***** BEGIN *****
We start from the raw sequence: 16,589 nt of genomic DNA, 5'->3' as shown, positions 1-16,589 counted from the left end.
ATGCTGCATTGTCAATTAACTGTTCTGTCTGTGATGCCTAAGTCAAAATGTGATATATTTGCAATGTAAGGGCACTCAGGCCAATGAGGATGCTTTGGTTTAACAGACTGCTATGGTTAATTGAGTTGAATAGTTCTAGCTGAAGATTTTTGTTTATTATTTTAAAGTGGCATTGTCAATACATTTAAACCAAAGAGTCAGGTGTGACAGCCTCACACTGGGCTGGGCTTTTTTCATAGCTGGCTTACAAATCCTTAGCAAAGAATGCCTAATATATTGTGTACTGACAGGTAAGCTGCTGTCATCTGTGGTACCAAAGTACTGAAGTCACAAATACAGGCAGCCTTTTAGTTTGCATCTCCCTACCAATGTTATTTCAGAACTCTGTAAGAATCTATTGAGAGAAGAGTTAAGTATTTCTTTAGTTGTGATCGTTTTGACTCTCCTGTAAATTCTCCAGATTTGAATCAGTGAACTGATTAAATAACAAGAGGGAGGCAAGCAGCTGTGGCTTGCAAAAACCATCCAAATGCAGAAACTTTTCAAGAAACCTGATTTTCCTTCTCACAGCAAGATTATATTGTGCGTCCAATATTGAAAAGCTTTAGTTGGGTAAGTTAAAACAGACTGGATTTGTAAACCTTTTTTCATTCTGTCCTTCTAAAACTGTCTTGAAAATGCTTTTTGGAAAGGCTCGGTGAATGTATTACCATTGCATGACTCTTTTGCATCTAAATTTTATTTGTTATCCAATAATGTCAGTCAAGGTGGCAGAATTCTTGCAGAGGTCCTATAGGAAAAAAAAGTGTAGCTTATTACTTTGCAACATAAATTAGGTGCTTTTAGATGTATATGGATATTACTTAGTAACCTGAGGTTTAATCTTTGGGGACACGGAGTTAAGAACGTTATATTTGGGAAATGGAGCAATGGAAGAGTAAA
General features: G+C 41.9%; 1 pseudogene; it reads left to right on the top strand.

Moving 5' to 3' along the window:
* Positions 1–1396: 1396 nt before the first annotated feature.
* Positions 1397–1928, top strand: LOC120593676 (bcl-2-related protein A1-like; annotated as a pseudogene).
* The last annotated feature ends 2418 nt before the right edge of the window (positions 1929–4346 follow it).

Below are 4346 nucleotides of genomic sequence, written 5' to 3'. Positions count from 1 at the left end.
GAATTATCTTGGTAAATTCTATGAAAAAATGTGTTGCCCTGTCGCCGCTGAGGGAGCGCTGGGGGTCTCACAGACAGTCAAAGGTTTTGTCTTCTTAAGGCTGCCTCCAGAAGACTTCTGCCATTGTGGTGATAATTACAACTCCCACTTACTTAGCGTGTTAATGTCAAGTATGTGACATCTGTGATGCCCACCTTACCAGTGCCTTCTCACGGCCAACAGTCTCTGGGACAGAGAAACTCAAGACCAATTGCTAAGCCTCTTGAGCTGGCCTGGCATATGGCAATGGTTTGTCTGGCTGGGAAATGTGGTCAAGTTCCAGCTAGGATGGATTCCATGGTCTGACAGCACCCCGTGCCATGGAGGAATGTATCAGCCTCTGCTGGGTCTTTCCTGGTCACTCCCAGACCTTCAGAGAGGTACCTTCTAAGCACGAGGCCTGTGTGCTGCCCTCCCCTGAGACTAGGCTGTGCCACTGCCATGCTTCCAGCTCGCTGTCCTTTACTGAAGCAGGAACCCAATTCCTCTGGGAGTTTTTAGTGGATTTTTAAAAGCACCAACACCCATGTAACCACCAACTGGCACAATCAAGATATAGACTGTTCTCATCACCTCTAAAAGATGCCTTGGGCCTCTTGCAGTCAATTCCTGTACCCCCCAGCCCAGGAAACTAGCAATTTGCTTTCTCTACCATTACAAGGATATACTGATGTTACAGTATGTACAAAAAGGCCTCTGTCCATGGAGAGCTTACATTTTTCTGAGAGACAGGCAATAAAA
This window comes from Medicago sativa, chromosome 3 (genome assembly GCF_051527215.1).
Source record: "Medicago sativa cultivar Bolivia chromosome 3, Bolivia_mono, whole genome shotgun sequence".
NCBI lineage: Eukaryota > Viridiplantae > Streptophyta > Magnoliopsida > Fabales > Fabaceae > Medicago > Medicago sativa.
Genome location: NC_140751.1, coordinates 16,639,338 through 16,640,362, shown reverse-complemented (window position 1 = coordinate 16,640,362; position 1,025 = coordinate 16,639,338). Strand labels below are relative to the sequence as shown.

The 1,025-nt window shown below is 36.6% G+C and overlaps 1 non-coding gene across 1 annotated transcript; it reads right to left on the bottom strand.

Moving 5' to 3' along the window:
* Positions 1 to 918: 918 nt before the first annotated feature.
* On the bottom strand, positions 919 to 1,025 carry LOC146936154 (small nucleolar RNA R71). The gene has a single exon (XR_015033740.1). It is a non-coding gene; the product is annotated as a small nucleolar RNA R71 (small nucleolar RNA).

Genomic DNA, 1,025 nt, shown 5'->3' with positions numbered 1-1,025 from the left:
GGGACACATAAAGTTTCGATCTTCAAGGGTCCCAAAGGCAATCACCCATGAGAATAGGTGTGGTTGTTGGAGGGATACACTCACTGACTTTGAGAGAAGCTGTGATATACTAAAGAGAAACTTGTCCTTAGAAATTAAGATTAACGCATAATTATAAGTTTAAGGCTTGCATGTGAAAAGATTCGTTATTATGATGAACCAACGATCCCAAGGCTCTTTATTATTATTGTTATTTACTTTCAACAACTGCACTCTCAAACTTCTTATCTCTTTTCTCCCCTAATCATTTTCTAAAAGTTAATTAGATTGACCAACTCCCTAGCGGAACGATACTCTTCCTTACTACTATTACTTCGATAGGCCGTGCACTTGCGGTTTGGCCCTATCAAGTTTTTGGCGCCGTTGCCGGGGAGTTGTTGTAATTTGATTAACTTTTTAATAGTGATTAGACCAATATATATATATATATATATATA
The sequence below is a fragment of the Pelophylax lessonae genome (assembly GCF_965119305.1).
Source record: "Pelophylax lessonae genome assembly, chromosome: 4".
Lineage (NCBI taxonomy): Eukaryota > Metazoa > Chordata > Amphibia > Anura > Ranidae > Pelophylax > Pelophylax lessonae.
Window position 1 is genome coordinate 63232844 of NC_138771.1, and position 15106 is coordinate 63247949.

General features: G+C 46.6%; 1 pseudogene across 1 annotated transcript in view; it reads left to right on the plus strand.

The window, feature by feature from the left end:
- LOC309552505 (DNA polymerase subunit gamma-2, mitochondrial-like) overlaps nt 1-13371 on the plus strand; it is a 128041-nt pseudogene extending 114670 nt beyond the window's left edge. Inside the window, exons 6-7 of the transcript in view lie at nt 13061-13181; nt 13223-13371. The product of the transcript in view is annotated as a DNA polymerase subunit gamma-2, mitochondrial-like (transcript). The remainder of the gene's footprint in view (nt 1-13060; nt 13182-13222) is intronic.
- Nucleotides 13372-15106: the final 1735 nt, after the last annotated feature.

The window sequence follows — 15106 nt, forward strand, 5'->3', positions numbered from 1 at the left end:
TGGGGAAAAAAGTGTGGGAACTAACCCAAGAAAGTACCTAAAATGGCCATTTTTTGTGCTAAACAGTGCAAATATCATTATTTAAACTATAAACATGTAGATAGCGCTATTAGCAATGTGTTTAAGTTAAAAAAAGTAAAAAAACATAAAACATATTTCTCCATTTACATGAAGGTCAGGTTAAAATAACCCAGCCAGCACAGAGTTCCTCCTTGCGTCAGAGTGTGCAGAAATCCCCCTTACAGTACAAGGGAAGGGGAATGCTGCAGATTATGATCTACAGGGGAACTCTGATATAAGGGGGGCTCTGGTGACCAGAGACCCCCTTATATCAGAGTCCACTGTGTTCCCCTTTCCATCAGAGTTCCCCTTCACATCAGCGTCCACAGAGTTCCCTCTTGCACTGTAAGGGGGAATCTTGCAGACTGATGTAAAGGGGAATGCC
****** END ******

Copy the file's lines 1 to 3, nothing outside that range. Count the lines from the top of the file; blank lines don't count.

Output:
We start from the raw sequence: 16,589 nt of genomic DNA, 5'->3' as shown, positions 1-16,589 counted from the left end.
ATGCTGCATTGTCAATTAACTGTTCTGTCTGTGATGCCTAAGTCAAAATGTGATATATTTGCAATGTAAGGGCACTCAGGCCAATGAGGATGCTTTGGTTTAACAGACTGCTATGGTTAATTGAGTTGAATAGTTCTAGCTGAAGATTTTTGTTTATTATTTTAAAGTGGCATTGTCAATACATTTAAACCAAAGAGTCAGGTGTGACAGCCTCACACTGGGCTGGGCTTTTTTCATAGCTGGCTTACAAATCCTTAGCAAAGAATGCCTAATATATTGTGTACTGACAGGTAAGCTGCTGTCATCTGTGGTACCAAAGTACTGAAGTCACAAATACAGGCAGCCTTTTAGTTTGCATCTCCCTACCAATGTTATTTCAGAACTCTGTAAGAATCTATTGAGAGAAGAGTTAAGTATTTCTTTAGTTGTGATCGTTTTGACTCTCCTGTAAATTCTCCAGATTTGAATCAGTGAACTGATTAAATAACAAGAGGGAGGCAAGCAGCTGTGGCTTGCAAAAACCATCCAAATGCAGAAACTTTTCAAGAAACCTGATTTTCCTTCTCACAGCAAGATTATATTGTGCGTCCAATATTGAAAAGCTTTAGTTGGGTAAGTTAAAACAGACTGGATTTGTAAACCTTTTTTCATTCTGTCCTTCTAAAACTGTCTTGAAAATGCTTTTTGGAAAGGCTCGGTGAATGTATTACCATTGCATGACTCTTTTGCATCTAAATTTTATTTGTTATCCAATAATGTCAGTCAAGGTGGCAGAATTCTTGCAGAGGTCCTATAGGAAAAAAAAGTGTAGCTTATTACTTTGCAACATAAATTAGGTGCTTTTAGATGTATATGGATATTACTTAGTAACCTGAGGTTTAATCTTTGGGGACACGGAGTTAAGAACGTTATATTTGGGAAATGGAGCAATGGAAGAGTAAA
General features: G+C 41.9%; 1 pseudogene; it reads left to right on the top strand.